Fall Reduction by Patient Education and Physical Therapy

Plan Presentation

The presented project can be summarized in the following PICOT question: In senior hospitalized patients, what is the effectiveness of increased patient education and participation with regular exercise/physical therapy versus current hospital fall prevention programs with limited exercise/physical therapy in promoting balance and stability thus minimizing falls and fall-related injuries in senior patients within three months? The first step in the project is designing a program of patient education and exercise/physical therapy. The strategy to be applied to this step is based on evidence-based practice, i.e. the program should comply with the available information on fall prevention programs and their implementation in various facilities (Spoelstra, Given, & Given 2012). The next step is measuring baseline falls and fall-related injuries rates in a given facility. The strategy applied to this step is the framework of research in health care; the researcher must be unbiased and committed to documenting the existing situation fully and accurately.

The third step is conducting the intervention. This step should comply with two major fall prevention strategies: education about fall-related risk factors and exercise programs (DiBardino, Cohen, & Didwania, 2012). Also, it should be ensured that the intervention is conducted correctly so that the results are reliable, valid, and generalizable; for this, patients should be divided into two groups (intervention and control) randomly, and the second group should not be affected by the intervention. The final step is evaluation; after three months, the researcher will be able to compare the results of the intervention to the fall rate in the control group and the baseline rate. The key stakeholders in the presented project are patients (the control group included), health care providers who will implement the project (including the researcher), and the facility administrators who will provide necessary resources for the implementation stage, e.g. premises and equipment for patient education sessions and exercise/physical therapy.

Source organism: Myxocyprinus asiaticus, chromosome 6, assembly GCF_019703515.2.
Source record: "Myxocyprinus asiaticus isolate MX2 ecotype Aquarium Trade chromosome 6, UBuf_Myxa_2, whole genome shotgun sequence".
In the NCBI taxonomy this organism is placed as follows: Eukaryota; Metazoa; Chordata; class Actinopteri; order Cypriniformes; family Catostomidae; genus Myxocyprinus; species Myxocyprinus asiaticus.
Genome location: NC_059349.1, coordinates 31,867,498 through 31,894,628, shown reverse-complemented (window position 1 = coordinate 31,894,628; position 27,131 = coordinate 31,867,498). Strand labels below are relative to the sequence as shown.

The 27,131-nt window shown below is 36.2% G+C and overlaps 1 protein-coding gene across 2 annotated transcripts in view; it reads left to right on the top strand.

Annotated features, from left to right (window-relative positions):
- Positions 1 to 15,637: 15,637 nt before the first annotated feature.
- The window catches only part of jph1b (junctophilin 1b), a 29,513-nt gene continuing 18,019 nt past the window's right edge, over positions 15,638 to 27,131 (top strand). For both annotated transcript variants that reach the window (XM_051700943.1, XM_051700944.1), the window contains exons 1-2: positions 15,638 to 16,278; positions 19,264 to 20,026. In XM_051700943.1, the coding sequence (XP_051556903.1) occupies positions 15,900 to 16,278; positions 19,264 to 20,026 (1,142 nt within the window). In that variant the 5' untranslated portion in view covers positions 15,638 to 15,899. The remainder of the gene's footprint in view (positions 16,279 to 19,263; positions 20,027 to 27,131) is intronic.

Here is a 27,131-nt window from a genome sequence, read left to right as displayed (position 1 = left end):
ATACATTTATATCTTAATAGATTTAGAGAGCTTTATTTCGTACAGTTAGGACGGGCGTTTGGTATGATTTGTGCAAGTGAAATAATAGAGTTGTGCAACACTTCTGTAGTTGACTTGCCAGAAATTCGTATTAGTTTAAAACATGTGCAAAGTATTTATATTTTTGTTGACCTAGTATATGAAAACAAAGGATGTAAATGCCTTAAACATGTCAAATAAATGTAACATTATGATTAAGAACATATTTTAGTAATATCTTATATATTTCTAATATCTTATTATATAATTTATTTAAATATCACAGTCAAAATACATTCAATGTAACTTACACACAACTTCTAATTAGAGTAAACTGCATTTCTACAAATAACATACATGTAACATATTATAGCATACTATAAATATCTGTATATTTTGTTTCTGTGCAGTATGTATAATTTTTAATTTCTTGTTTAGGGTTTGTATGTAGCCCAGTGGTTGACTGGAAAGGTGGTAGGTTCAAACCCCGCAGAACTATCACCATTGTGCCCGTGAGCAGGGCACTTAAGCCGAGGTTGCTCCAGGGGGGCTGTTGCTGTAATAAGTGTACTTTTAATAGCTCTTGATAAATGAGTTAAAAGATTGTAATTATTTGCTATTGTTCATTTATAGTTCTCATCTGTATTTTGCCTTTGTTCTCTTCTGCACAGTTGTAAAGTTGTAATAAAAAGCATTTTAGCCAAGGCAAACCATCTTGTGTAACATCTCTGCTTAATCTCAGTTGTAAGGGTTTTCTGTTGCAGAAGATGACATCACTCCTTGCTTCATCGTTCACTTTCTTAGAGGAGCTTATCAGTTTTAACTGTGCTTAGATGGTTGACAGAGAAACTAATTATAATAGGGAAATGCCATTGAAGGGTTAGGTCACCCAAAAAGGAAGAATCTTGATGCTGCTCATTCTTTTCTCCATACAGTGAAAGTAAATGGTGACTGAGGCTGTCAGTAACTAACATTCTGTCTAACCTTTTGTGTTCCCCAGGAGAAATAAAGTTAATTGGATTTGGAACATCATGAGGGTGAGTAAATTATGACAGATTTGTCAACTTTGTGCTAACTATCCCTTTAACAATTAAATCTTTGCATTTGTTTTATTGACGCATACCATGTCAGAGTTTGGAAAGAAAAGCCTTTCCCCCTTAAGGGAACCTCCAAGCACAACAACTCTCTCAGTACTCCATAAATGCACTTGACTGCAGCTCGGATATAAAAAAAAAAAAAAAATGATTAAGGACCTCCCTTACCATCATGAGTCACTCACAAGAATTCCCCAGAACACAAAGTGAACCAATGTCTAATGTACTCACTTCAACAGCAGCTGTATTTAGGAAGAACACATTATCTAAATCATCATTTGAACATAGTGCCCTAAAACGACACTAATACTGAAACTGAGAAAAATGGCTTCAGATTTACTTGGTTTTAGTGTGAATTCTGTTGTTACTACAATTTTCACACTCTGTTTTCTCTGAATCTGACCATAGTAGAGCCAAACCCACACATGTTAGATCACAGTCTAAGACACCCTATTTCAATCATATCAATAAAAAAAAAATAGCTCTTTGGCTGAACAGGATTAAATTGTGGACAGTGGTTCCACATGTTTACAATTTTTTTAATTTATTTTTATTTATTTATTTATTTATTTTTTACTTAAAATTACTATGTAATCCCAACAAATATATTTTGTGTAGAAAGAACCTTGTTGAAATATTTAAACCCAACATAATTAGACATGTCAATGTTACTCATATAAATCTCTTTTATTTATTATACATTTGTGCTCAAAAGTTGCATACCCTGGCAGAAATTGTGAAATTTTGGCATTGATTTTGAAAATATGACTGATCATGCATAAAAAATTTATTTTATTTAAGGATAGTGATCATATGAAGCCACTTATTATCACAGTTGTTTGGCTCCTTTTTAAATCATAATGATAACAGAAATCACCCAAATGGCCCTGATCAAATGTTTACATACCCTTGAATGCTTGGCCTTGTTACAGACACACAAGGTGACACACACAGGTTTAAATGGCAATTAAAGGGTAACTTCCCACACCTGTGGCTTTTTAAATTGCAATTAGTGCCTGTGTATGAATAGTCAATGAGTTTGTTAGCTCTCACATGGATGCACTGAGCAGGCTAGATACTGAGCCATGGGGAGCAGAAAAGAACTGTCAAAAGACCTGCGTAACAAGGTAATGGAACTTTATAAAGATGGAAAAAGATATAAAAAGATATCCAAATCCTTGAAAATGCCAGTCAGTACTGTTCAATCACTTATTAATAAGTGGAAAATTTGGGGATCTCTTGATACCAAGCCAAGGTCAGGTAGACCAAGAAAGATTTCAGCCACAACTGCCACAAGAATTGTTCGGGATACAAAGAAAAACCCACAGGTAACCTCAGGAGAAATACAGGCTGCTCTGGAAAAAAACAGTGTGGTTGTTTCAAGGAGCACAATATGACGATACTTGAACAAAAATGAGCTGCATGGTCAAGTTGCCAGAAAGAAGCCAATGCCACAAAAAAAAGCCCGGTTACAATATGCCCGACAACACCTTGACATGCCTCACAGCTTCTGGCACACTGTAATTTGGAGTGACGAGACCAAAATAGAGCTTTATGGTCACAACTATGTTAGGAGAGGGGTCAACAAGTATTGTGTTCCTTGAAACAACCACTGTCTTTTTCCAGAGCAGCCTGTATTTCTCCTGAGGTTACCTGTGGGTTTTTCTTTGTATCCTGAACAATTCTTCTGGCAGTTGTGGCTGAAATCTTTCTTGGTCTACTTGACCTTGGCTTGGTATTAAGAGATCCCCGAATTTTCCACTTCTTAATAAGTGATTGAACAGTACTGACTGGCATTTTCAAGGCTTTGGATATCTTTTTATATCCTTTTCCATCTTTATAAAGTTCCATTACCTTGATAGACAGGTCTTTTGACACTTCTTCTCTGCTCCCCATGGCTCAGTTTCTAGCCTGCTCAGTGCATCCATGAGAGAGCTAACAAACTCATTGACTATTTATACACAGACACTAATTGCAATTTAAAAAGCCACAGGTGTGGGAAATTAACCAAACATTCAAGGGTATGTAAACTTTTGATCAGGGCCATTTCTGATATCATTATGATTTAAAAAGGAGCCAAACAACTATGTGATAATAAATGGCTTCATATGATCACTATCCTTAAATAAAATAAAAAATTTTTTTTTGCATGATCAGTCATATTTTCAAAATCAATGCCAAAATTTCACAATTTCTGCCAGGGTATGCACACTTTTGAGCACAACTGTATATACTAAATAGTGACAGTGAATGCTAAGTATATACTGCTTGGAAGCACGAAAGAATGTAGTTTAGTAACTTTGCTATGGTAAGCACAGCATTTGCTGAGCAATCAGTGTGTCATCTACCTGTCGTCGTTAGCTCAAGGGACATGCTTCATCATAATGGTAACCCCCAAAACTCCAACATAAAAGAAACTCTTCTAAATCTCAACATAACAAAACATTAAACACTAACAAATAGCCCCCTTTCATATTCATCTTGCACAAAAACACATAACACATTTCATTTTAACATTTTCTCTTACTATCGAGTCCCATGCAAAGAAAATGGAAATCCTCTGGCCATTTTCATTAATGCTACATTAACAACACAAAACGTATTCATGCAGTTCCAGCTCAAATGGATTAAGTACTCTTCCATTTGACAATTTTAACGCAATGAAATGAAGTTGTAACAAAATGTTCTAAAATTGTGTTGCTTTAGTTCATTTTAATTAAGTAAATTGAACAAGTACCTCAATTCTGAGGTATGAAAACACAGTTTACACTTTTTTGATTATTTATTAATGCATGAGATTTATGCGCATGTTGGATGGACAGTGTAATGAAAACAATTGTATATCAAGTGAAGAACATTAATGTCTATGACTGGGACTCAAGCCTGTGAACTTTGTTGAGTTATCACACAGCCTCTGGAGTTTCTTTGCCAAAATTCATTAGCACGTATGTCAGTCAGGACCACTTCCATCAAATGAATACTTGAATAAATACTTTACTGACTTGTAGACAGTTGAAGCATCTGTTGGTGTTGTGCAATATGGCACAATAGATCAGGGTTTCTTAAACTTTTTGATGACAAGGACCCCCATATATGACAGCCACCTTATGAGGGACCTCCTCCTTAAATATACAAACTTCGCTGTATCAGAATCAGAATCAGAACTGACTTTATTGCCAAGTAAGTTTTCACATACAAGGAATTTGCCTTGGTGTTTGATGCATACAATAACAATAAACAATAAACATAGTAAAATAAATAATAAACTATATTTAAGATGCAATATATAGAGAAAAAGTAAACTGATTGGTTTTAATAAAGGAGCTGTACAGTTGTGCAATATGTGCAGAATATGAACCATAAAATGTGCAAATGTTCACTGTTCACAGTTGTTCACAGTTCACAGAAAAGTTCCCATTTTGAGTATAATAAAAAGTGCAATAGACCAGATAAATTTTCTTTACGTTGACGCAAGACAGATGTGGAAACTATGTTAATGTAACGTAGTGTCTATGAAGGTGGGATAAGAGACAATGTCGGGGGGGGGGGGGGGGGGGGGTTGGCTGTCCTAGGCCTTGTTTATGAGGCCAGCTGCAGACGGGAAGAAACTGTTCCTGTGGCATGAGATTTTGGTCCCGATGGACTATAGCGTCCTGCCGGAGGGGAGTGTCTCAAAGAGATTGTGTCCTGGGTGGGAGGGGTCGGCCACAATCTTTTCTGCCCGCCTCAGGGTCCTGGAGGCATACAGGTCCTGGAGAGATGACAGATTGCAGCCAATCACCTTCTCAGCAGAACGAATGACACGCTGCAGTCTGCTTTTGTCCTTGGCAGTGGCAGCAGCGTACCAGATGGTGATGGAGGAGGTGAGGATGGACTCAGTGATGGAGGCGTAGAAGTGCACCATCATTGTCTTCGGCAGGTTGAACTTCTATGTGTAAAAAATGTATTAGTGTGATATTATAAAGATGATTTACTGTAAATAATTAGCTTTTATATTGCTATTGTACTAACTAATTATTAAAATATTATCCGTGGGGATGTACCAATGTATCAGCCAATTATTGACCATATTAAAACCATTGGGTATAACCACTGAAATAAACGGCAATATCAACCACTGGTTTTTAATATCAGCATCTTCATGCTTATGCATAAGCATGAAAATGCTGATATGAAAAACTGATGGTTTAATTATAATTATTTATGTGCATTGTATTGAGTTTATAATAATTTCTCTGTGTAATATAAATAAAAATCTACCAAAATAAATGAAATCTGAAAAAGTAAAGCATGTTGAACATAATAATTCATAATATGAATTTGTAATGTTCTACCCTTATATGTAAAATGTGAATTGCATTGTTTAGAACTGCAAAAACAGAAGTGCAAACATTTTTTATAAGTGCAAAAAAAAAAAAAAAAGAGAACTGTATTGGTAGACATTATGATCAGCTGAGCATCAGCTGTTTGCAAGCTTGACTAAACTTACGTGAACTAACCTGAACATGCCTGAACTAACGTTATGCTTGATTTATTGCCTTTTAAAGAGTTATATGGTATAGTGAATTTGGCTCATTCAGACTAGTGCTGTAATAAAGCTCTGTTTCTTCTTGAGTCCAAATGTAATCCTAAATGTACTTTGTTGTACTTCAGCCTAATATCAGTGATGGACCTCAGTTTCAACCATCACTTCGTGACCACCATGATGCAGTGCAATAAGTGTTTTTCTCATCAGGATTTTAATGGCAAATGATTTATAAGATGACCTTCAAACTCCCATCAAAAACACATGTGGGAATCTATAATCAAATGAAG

Communication Strategies

In developing communication strategies, it is important to recognize the stakeholders (see Plan Presentation) and to plan how communications among them should be carried out. First, the researcher should contact the facility administration and health care providers to explain the necessity to conduct the proposed intervention. The strategy to be employed in this communication is facility-centeredness: the researcher should not explain the general importance of fall prevention programs but should refer to particular fall rates in the given facility. Further, evidence should be presented that fall prevention interventions similar to the proposed one have been successful in other facilities, and this is confirmed by scholarly studies (DiBardino et al., 2012). A plan should be demonstrated so that the facility’s decision-makers can see that the researcher has developed every step of the intervention and strengthened the research design with relevant academic literature.

In communicating with the health care providers who will participate in the implementation of the project, the researcher should regard them as fellow researchers. According to Smith (2013), nursing care providers may adopt many roles in their practice, e.g. act as administrators and facilitators, and in the proposed project, they should be encouraged to act as researchers instead of mere performers of project implementation instructions. This is expected to increase their involvement in the study and improve the quality of intervention they will provide.

Finally, communications with patients should be carried out according to the strategy of overcoming “barriers to patients’ willingness to actively engage in their care” (Berger, Flickinger, Pfoh, Martinez, & Dy, 2013, p. 548). The purpose of the intervention, the procedures and activities included in its implementation, and the expected outcomes should be clearly explained to the patients who agree to participate. It should be recognized that the intervention can be hard for some targets, which is why the researcher and the health care providers should communicate with the participants in a comforting and encouraging manner.